Spectropol Records: Possible Worlds and Duopoly
Bruce Hamilton’s Spectropol Records is ‘a friendly netlabel devoted to excellent music unbound by venue and commerce; it’s a destination for adventurous music beyond journalistic and commercial style/genre classifications’.
If, like me, you have a soft spot for microtonal music, then you’ll enjoy browsing through the catalogue of free downloads. Bruce sent me the details of his label some time ago and I’ve been listening off and on to the range of work offered on two albums, Duopoly and Possible Worlds.
And it is indeed a wide range: work based on the use and modification of conventional instruments, vocal pieces, new instruments, electronic instruments, and, yes, even, retuned synthesisers. I still have difficulty with the last of these, but even with that personal caveat, I’d say that the synth based works are well crafted in spite of the instrumentation. The main problem for me in listening to new work in this idiom is simple. Some of it is truly musical – the music rises above the technical means of production, that is, it succeeds in spite of the cleverness or complexity of scale structures or the hardware/software used to realise the work. Some, on the other hand, comes over as a demonstration of a particular scale or set of scale structures. The worst just sounds like out of tune music played with cheesy timbres. I’ll leave it to the listener to find out more.
Possible Worlds is described as a ‘snapshot’ of work, a series of ‘recent xenharmonic explorations’. We are informed that xenharmonic is ‘a term coined by Ivor Darreg used to describe tuning systems, or music using those systems, which does not conform to or closely approximate the common 12-tone equal temperament’. Ivor Darreg is worth checking out – a real original and an inspiration to countless musicians who have gone on to make significant impacts in the field of new microtonal music.
The online sleeve notes are comprehensive and informative. I recognised many of the names, indeed I’ve met several of the musicians over the years: Paul Rudy from the world of acousmatic music (who once let me stroke his cactus…); John Eaton, whose Agnus Dei is a very fine choral work, even though I can’t tell from listening how ‘microtonal’ the piece is (is the singer following a scale or simply inflecting more or less in microtones?); Stephen Altoft, who has championed microtonal trumpet for many years; Christopher Bailey, a truly original voice in new music; Manfred Stahnke, and of course Bruce Hamilton himself.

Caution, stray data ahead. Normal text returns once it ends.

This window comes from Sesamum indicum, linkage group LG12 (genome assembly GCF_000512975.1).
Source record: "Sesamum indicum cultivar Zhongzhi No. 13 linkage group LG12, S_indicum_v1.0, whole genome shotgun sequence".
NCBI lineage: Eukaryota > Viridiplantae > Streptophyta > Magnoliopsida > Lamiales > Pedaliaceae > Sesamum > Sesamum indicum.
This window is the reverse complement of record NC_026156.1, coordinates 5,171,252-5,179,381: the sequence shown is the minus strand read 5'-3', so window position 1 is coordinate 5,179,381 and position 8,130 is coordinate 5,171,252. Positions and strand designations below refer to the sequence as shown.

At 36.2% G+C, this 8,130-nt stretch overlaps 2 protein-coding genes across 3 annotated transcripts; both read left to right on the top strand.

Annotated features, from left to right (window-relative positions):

I’d recommend this compilation because it’s quite unique and over time certain works will grow on you. I can’t even begin to guess what you’ll like or dislike, but I can say that the music is different from a lot of new music out there and I know from experience that the musicians themselves are deeply committed to their work, so there certainly depth in there.
For the same reasons I’d recommend having a taste of Duopoly, another mixed bag, but this time a series of collaborations involving Bruce Hamilton and others, describe by Hamilton as ‘the result of collaborations between late 2009 and late 2010 via the ImprovFriday and the Society for Shorty New Music online musical communities. Most of these tracks are in some sense remixes I made of pre-existing tracks, ranging from enhanced versions to entirely new compositions using the tracks as source material. Often improvisation was involved for one or both artists; some pieces employ alternate tuning systems’.
So here we have a window into a community of musicians sharing common interests across specific notions of improvisation, tuning and sharing. Again the range is very wide: from unpredictable and formless synth based pieces, to free, skimpy and meandering jazzy two piece works, to filmic ambient keyboard based pieces, to more introspective pieces such as the very fine propinquitwo for (as far as I can tell) microtonal zither.
I notice that there have been four new releases since the two albums I’ve mentioned above, each by well established musicians in their respective fields. If you don’t know of their work, then hopefully these will be new artists whose work you can explore and enjoy on this fine netlabel over the festive break.